Monday, June 1, 2009

5/30/09 Coached Mountain Bike Ride

The skies were grey and rain was falling on Saturday morning when we all met in La Jolla for a coached mountain bike ride. We were all disappointed because, unlike the East Coast or Pacific Northwest where rain doesn't deter you from your appointment with the trail, in San Diego you don't ride when the trail is wet.

Because of the quality of the soil, bike tires leave ruts that destroy the trail. We wanted to ride, but knew we couldn't do so anywhere near the coast that morning.
Laurie suggested that we head east to Mission Trails, near where she lives, since it wasn't raining there when she left. So we all caravanned to Mission Trails.
Laurie, Marlene, Rebecca, Randa, Kathy, Erica

Mission Trails is very beginner-friendly, with wide double track as well as flowy singletrack. Before leaving the parking lot, we discussed equestrian right-of-way, and what I call the mountain bike basics, or the beginner's mantra: "Pedals level, weight back, arms relaxed, shoulders square."

Horses on the trail
May of the trails in San Diego are multi-use trails, and cyclists often come upon hikers and horses. Because it's important to foster good relations between cyclists and other trail users, no one should ever hesitate to practice good trail etiquette. When coming upon horses from behind, I always call out: "Ride leader! There are four of us mountain bikers. May we pass?"

There is always a ride leader, even if it's an informal ride; someone will answer you. Calling out to the ride leader 1) lets the horse riders know you are coming so you don't surprise them, 2) identifies you as a person, since you do not look like a person to a horse, but a head on top of a bike, and 3) empowers the horse riders and shows them respect.

Slowing down or even dismounting and calling out to a group of horse riders may seem unusual, but it's important to remember that in addition to having the right-of-way, equestrians often have a lot more money and power than the mountain bikers. It's in our best interest to make sure we do all we can to foster good relations and practice good trail etiquette at all times.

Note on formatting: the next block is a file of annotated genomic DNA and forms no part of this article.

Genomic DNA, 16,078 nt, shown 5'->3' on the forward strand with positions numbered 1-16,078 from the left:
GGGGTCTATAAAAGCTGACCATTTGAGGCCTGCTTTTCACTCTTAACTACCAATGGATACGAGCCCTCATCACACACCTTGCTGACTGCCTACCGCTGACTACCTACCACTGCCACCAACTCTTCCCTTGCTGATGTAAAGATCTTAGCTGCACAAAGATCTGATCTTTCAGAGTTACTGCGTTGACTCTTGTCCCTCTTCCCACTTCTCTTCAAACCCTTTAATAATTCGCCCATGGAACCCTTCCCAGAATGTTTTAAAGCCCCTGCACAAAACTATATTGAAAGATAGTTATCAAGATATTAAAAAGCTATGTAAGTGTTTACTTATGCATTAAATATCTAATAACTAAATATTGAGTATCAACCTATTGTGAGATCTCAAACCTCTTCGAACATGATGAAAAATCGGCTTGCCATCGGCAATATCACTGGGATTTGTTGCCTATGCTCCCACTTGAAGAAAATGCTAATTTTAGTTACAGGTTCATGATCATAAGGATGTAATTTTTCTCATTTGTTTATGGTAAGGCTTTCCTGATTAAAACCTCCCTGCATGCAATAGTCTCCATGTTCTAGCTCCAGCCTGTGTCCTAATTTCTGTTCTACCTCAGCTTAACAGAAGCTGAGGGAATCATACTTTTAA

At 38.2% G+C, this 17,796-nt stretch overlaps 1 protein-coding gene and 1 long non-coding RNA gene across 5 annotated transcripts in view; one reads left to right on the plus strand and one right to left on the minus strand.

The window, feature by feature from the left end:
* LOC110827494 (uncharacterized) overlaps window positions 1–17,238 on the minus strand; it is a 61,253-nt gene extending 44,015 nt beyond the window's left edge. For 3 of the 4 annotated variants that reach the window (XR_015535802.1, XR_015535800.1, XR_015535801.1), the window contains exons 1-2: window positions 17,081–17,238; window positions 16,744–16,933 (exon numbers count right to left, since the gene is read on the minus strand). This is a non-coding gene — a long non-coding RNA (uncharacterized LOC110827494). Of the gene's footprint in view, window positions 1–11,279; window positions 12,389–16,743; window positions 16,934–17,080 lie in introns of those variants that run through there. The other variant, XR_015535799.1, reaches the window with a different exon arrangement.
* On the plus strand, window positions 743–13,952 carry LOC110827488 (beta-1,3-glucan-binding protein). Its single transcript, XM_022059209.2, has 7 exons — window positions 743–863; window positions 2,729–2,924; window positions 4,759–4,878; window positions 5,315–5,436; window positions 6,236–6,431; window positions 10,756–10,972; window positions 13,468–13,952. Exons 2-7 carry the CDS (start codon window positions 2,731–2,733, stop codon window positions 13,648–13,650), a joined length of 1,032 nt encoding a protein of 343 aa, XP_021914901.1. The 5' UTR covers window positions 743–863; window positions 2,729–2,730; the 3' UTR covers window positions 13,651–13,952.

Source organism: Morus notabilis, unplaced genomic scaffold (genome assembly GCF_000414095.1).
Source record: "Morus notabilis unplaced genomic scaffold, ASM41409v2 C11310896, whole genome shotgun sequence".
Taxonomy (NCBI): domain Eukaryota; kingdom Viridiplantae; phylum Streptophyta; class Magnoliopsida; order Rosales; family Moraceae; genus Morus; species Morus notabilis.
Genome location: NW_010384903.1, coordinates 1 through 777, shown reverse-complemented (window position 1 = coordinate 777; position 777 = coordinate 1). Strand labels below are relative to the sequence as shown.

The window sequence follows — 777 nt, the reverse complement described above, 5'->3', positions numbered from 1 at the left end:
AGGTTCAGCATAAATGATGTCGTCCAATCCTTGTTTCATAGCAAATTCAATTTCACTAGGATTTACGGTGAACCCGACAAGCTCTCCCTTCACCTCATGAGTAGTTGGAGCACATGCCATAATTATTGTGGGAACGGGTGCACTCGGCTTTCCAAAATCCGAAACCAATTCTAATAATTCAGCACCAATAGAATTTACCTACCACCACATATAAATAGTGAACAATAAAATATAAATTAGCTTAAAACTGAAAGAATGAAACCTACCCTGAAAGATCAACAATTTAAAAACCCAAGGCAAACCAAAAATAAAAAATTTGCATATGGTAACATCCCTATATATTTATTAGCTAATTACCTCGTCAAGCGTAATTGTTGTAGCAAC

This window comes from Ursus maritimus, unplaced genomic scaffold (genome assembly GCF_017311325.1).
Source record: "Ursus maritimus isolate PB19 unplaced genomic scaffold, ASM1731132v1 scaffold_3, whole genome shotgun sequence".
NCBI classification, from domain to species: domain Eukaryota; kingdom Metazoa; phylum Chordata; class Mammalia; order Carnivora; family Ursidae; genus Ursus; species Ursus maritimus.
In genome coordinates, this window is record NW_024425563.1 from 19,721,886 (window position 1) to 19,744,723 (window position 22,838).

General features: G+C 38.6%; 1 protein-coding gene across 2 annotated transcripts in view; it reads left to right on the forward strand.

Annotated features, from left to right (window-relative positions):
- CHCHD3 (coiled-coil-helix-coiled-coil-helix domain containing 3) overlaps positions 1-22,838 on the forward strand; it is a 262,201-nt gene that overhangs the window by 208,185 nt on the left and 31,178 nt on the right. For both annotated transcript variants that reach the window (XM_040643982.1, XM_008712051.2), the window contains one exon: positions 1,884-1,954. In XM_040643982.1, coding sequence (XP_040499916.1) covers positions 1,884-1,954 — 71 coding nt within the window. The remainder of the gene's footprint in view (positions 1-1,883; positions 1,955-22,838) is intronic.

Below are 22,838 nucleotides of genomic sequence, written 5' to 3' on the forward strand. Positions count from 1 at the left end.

Mountain bike instruction
Pedals level: Unlike on a road bike where you can coast with one foot down, you should get into the habit on a mountain bike of coasting with your pedals level. Not only does it keep you from striking obstacles like rocks and roots with your downward-extended pedal, it also facilitates you standing on your pedals, giving you greater control and allowing you to shift your weight as needed.

Weight back: This is mostly a reminder to shift your weight back on descents or when going over obstacles. More accurately, you push the handlebar away from you over obstacles, but
weight back is the same idea. If you have your weight back, you have less of a chance of going over the bars.

Arms relaxed: Too many riders find themselves in the middle of a ride employing the "death grip" to the handlebar. You should be able to wiggle your fingers at any moment on the bike. Having a vice-like grip on the handlebar will only impair steering and bike handling. Your front wheel will often find the best path through a rock bed or sand. If you apply a light grip with your weight off the handlebar, you'll be more successful at navigating those tricky sections.

Shoulders square: If you keep your shoulders square to the trail and where you want to go, you'll have an easier time of actually going in the direction you want to go. With your head up, and your shoulders square to the trail, you and your bike are centered and where you need to be.

We rode for a bit on the doubletrack, then practiced getting our front tire over a stick - the beginnings of jumping with the bike. If you get your front tire over the stick, the rear tire will naturally follow. Those who mastered this early were encouraged to use their clip pedals to lift the rear tire over the stick as they went. The motion mimics that of a rabbit hopping over a log. Once you can pop the front tire up and the back tire up, you put the motions together. We didn't have time to work very long on bunnyhops, but everyone did really well and will be able to practice on her own for next time.

We only practiced two difficult climbs and descents. Most of the coaching involved helping the girls approach a hill in the right pedaling gear, knowing when to shift, knowing when to stand up, and refining the balance required so that you don't spin out before you reach the top. The descending skills involved reading the terrain, remembering to stay relaxed, proper body position on the bike, and the importance of not getting ahead of yourself (keeping your head up).

The response to the ride and the coaching was really positive, and I know everyone was proud of her efforts at the end of the ride. Everyone challenged herself and came away feeling more confident. :)

Saturday, May 9, 2009

Mission Bay to La Jolla

Great ride this morning from Mission Bay, around Fiesta Island, up to La Jolla, and back. We used little-known bike paths that allow you to stay off major roads but still maintain a direct route.